All together now
As we wage war on our possums, stoats, rats to save our precious feathered friends, lets think of our Aussie counterparts, who are battling the menace that is the cane toad (Bufo Marinus).
Plucked from Hawaii and transported to Australia, these toads were used in agricultural pest control to wipe out cane beetles in 1935. They failed.
Now, Aussies have a poisonous killing-machine on their hands. An animal that breeds rapidly, eats voraciously and kills most animals that tries to eat it, including freshwater crocodiles, kangaroos and household pets.
Cloaked in the kind of jargon used to flog insecticides, Toad Day Out was an opportunity for Northern Queenslanders to collect up these remarkable predators, and win prizes (not big ones though, this wasn’t exactly a bounty killing).
There’s something quite Maoist about mobilising the public to wage war on pests, and it only takes a quick look at some of the new reports to feel the sheer camaraderie amongst the group, as they collectively battled this much-loathed foe.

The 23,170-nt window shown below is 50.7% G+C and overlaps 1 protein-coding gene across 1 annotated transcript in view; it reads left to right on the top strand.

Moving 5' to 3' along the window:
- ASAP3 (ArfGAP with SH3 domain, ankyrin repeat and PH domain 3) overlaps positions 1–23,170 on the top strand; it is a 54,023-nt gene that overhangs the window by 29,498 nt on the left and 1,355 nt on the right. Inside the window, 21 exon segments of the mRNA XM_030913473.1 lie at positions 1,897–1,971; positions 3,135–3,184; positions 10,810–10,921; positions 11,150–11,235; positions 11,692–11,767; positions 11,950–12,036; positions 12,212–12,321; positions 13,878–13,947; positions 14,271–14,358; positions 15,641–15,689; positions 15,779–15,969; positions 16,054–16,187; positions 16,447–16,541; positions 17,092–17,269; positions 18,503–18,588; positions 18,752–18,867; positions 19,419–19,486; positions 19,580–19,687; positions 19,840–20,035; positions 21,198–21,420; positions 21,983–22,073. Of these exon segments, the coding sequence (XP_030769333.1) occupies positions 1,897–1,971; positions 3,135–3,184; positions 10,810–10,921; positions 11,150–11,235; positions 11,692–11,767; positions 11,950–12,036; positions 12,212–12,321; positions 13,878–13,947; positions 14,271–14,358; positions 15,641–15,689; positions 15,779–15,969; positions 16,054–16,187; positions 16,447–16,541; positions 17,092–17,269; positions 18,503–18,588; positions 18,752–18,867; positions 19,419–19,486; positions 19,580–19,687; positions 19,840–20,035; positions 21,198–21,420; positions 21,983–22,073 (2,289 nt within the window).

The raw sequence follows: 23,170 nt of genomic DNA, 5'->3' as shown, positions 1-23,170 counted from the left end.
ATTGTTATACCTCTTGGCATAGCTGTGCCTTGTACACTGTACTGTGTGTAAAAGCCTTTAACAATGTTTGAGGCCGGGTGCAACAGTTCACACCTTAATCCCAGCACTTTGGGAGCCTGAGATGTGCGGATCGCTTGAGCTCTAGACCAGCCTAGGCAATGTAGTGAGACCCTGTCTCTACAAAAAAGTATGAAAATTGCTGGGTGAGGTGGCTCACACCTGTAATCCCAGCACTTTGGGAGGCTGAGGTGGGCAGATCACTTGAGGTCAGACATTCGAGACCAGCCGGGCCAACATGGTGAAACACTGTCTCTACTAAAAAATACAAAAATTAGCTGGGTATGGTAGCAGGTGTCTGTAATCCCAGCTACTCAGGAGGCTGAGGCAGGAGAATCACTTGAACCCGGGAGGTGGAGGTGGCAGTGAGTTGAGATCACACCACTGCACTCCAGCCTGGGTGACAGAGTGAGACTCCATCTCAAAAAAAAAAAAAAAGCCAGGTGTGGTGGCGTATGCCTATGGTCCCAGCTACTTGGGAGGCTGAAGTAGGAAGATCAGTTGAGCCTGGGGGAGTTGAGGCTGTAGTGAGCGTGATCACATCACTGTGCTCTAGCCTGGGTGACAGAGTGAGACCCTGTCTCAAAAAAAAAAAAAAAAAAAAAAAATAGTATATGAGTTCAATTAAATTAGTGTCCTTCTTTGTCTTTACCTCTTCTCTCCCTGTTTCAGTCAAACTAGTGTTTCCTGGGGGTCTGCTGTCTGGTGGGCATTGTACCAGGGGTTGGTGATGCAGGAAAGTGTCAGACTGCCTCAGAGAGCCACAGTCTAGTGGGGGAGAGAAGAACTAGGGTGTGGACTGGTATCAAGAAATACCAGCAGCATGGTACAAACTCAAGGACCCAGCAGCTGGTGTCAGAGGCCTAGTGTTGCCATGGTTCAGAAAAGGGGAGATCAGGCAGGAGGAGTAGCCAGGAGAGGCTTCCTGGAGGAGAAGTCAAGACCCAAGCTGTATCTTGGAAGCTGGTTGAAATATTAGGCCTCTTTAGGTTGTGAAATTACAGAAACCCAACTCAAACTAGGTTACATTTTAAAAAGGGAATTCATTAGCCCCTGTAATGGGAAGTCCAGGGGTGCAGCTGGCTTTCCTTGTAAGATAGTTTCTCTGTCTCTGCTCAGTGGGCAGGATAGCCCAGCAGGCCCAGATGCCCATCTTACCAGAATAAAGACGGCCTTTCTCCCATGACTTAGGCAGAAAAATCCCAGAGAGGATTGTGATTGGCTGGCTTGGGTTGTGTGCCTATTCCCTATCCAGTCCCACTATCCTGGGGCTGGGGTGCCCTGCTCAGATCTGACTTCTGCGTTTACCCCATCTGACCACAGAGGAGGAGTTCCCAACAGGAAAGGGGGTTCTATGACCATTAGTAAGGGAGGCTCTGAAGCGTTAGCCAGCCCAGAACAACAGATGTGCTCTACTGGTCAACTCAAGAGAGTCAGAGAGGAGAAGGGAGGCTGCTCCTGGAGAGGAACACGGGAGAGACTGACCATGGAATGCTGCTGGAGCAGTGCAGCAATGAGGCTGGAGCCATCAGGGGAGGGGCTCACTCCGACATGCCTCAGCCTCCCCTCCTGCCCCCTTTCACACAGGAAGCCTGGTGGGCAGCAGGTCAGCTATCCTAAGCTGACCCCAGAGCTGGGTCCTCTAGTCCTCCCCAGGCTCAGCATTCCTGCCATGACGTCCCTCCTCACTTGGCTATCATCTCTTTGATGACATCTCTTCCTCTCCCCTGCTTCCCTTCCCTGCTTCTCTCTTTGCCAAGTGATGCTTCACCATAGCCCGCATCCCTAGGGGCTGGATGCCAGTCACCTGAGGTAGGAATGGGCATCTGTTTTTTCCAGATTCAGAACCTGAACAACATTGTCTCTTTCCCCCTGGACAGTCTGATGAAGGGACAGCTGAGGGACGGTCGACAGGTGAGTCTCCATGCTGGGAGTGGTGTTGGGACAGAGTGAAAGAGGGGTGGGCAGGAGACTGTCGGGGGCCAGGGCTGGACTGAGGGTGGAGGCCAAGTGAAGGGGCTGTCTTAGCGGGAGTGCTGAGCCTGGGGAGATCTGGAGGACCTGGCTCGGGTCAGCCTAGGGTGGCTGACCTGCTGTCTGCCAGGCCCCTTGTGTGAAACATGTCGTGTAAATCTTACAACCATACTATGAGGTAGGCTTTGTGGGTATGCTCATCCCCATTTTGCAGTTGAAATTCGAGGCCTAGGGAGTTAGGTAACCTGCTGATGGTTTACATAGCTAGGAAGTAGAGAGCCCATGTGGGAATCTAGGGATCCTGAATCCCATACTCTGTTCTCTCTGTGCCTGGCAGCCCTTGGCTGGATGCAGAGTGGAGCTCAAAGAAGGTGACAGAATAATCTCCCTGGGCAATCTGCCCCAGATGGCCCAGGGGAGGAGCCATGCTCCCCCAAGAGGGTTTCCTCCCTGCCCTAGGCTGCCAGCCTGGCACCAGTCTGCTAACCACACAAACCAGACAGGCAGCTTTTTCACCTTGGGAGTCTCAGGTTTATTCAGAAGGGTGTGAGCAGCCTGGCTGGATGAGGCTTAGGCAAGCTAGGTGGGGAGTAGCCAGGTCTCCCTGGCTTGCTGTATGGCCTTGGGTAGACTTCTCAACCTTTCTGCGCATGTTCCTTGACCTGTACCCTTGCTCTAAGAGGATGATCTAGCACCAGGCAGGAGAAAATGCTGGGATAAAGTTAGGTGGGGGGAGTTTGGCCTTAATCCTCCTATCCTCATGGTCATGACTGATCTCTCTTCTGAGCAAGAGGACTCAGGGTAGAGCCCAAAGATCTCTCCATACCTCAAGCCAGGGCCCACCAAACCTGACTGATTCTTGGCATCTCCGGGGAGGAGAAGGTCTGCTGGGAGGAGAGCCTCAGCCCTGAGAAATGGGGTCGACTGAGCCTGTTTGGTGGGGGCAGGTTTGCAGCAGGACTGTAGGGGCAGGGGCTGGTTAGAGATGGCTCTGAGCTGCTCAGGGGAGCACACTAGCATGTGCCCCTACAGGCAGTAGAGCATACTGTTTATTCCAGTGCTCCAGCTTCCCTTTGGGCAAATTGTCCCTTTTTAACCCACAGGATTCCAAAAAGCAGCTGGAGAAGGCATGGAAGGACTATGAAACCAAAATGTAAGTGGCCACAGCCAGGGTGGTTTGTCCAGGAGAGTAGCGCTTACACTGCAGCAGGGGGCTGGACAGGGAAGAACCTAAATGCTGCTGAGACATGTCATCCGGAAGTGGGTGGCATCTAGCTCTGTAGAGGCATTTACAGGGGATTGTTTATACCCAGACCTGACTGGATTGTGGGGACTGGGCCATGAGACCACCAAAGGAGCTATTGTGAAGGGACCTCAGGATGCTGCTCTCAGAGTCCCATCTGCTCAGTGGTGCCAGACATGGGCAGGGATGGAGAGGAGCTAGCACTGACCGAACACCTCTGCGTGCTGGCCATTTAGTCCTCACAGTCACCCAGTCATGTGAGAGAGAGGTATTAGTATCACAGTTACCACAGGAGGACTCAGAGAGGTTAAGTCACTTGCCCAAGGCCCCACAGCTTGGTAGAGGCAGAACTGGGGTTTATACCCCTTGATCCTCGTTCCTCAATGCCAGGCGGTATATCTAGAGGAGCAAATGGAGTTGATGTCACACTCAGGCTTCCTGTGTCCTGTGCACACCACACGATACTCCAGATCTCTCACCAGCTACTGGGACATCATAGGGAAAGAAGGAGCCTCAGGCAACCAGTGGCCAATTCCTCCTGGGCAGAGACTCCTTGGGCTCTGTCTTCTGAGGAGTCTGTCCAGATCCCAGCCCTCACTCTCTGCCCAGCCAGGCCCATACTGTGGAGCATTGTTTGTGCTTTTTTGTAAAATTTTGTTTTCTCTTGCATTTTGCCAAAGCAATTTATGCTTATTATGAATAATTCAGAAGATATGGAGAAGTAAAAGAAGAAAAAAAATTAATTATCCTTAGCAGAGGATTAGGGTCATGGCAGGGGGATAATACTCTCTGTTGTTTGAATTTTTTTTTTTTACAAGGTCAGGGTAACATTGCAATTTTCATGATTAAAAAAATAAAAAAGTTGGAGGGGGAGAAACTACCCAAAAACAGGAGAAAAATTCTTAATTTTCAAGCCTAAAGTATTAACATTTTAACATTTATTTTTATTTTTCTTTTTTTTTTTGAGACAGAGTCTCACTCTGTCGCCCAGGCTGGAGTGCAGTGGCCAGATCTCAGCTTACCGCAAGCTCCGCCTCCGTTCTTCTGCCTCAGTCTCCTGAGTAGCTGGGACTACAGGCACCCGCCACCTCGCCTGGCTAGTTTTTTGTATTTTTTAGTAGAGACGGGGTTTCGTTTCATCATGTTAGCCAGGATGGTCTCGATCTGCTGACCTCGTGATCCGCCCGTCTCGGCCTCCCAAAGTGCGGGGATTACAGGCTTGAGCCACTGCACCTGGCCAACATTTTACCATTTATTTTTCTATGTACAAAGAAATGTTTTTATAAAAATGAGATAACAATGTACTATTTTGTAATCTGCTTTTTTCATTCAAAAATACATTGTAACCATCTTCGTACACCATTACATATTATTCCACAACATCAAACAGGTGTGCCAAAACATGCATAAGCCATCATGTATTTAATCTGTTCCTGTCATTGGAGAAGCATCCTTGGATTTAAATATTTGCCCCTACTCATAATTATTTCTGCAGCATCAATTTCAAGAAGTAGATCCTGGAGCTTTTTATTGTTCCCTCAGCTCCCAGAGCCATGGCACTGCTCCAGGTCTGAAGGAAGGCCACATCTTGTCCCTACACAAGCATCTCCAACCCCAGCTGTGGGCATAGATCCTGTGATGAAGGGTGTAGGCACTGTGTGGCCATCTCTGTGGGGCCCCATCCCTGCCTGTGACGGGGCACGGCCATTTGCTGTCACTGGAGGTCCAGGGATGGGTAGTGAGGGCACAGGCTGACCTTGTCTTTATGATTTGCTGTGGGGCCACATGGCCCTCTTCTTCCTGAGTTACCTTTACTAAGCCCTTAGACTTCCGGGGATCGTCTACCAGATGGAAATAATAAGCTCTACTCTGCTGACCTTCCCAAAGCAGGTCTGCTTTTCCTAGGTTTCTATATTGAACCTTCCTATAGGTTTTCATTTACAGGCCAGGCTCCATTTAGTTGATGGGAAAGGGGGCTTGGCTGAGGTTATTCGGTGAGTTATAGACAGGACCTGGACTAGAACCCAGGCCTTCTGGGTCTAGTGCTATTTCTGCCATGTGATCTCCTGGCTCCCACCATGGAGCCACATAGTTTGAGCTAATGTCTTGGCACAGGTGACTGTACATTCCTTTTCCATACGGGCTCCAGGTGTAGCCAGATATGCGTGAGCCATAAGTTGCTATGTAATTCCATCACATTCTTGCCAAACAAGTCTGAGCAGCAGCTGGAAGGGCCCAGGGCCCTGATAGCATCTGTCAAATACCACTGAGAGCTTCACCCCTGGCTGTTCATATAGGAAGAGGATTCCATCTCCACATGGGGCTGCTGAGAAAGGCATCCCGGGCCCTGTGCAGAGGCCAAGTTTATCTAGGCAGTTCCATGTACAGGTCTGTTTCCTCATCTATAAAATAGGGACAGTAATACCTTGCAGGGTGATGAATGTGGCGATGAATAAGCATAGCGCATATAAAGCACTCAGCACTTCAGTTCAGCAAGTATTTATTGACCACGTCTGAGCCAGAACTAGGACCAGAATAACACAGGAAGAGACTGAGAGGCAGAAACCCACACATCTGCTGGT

While red-blooded Australians needed little more than a rather weak slogan to get them to spring into action, our job is a little trickier, not least because our pests can’t be ‘collected’ like toads, and let’s face it they’re cuter.
However, amongst the general public in NZ, I think there is a certain apathy towards actively removing pests and saving our winged wonders, unless the threat of extinction is just-around-the-corner.
Let’s just say, I can’t see hordes of city-ites abandoning their lattes, venturing into our forested parts, chanting the catch-cry ‘two legs good, four legs bad’.
So how do we mobilise people to ensure we have bird-filled forests in the future, given DOC’s increasingly tight budget, and 1080’s unpopularity? National Tramp n Trap days? Ferret Away days?
In the words of author & environmentalist, Dr Suess, unless someone like you cares a whole awful lot, nothing is going to get better. It’s not. It’s not. (The Lorax)
P.S Queenslanders most recently upped the ante by deploying thousands of meat-eating ants to prey on the cane toads’ young. Another ecological curve ball may be coming their way, however, scientists are hoping that because these ants are native, they’ll be less likely to throw nature out of balance.